• Lampshaded in an interview with Jim Ross, where Jim suggested Foley (as Mankind) enjoyed pain. Mankind responded by asking if having his kids want to play with him but being too hurt to get out of bed was where the fun started.
      • Sadly, years of dropping elbows off the apron onto the floor and outside brawls in WCW (during the Bill Watts era where they had no protective mats whatsoever) have left him with mobility difficulties. As shown on Celebrity Wife Swap, he is incapable of putting his own shoes on without assistance.
  • Mean Character, Nice Actor: Foley is often compared to film director Kevin Smith in terms of his approachability and friendliness towards his fanbase. He also donates a large portion of his income to different charities related to sexual abuse and volunteers on RAINN's help hotline.
    • He and Smith also have similar appearances and voices.
  • Mood Whiplash: The feeling one can get while listening to WWF The Music Volume 2 when Mankind's original theme "Ode to Freud" (renamed "Schizophrenic" for Anthology) is followed by Dude Love's original theme.
  • New-Age Retro Hippie: His persona of Dude Love, eventually transforming into "Corporate disco-loving retro hippie".
  • Nightmare Fetishist: His Mankind gimmick was definitely this, especially at the beginning. Often a prime source of....
  • Nice Guy: One of the very few pro wrestlers who is almost universally loved by both fans and fellow wrestlers and with good reason.
    • A significant portion of his post-wrestling career is playing Santa Claus at various functions. Most people admit he's probably as close to the real thing you can get.
  • No-Holds-Barred Beatdown: Foley is practically synonymous with this Trope.
  • Oh, Crap: Mark Callaway (the Undertaker) had a moment of this when Mick Foley fell through the ceiling of the Hell in a Cell and thought that he'd seriously injured or even killed Mick Foley, saying in interviews that all he felt after that happened was "concern" for his fellow wrestler's health. Taker had chokeslammed Shawn Michaels on the roof of the Cell 8 months earlier, but, since Mick is, depending on the day, some 50-70 lbs. heavier than Shawn, and with UT at 328 lbs., the roof was not able to support them both.
    • Triple had one when Mankind revealed he couldn't face him in a match and he had a 'replacement' prepared. This trope occurred when Mankind revealed the replacement, Cactus Jack.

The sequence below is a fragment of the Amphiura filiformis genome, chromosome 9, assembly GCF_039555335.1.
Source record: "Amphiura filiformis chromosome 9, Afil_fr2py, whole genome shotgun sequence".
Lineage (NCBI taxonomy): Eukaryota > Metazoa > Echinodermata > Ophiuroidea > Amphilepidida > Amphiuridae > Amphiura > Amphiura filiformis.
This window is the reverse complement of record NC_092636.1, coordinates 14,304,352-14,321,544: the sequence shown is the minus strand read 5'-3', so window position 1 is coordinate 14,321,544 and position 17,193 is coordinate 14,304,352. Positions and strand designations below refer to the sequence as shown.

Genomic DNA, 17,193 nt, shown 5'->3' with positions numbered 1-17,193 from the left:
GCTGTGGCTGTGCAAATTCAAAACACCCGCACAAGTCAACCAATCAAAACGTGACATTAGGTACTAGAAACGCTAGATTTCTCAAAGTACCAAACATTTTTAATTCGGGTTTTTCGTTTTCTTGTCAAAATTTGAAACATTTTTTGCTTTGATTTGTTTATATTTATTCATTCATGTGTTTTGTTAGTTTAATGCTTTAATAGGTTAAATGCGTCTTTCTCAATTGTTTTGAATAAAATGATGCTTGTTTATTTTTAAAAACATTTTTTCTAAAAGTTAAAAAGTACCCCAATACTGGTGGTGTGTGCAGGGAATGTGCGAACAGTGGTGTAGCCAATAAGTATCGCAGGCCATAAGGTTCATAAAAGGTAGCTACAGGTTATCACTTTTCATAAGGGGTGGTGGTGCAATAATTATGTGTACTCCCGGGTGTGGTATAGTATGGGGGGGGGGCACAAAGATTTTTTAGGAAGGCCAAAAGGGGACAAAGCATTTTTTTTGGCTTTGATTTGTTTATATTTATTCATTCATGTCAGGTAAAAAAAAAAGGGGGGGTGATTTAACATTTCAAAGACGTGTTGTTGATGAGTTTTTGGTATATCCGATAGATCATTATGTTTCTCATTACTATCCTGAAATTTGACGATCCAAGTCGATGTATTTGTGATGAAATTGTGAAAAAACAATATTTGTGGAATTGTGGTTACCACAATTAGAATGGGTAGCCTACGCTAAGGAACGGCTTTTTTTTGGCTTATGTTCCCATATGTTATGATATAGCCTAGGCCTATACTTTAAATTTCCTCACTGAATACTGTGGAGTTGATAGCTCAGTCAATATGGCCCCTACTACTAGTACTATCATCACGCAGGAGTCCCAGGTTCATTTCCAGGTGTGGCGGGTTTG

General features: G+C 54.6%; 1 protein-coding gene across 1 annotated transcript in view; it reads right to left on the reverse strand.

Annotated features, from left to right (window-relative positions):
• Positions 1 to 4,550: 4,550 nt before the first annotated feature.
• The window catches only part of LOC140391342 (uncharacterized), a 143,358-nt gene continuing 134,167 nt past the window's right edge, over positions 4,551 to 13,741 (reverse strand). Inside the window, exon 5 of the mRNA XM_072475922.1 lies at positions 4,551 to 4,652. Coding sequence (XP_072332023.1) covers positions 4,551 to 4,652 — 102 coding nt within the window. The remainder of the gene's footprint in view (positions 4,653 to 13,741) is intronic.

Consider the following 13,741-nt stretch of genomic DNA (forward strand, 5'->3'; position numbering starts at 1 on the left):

• When he revealed himself as the Network Executive that had been screwing Immortal over weekly, Hogan and Immortal had a priceless Oh, Crap on par with the Triple H example, as Foley had been a thorn in their side before he became their boss.
  • Orifice Invasion: His 'Mandible Claw' move involves shoving as much of his hand as possible down his opponent's throat until they pass out.
  • Out-of-Character Alert: at the end of the infamous "I Quit" match with The Rock. Mankind realized afterward that not only was "I quit" something he would never say, but he was actually unconscious when he supposedly said it. He realized it was a recording of him saying it during a pre-match taunt.
  • Papa Wolf: He's very protective of his children - highlighted by his infamous "Cane Dewey" promo. note 
  • Parts Unknown: Played straight as Mankind; subverted as Cactus Jack, there really is a Truth or Consequences, NM.
    • "Parts unknown" was the original birthplace WCW had cooked up for Cactus Jack until he convinced them it sounded stupid. He suggested Truth or Consequences.
  • Power Stable:
    • (in Memphis): The Stud Stable
    • (in Texas): Devastation Inc.
    • (in ECW): Raven's Nest
    • (in FMW): Funk Masters of Wrestling
    • (in WWE): The Corporation and the Union
  • Precision F-Strike: Have A Nice Day opens with Foley screaming "I JUST LOST MY FUCKING EAR, BANG BANG!" after part of his ear came off while tied up in stiff ropes during a match. Foley knew that whatever just happened to his ear was serious because he rarely used the f-word.
  • Pressure Point: His finisher in the Mankind and Mick Foley personas, the Mandible Claw, is said to trigger a pressure point under the tongue, causing paralysis and intense pain.note  The fact that he wraps his hand in a dirty sock before he does it is just the icing on the cake.
  • Real Men Wear Pink: How did Mick psych himself up for all that insane stuff he pulled? Listening to Tori Amos.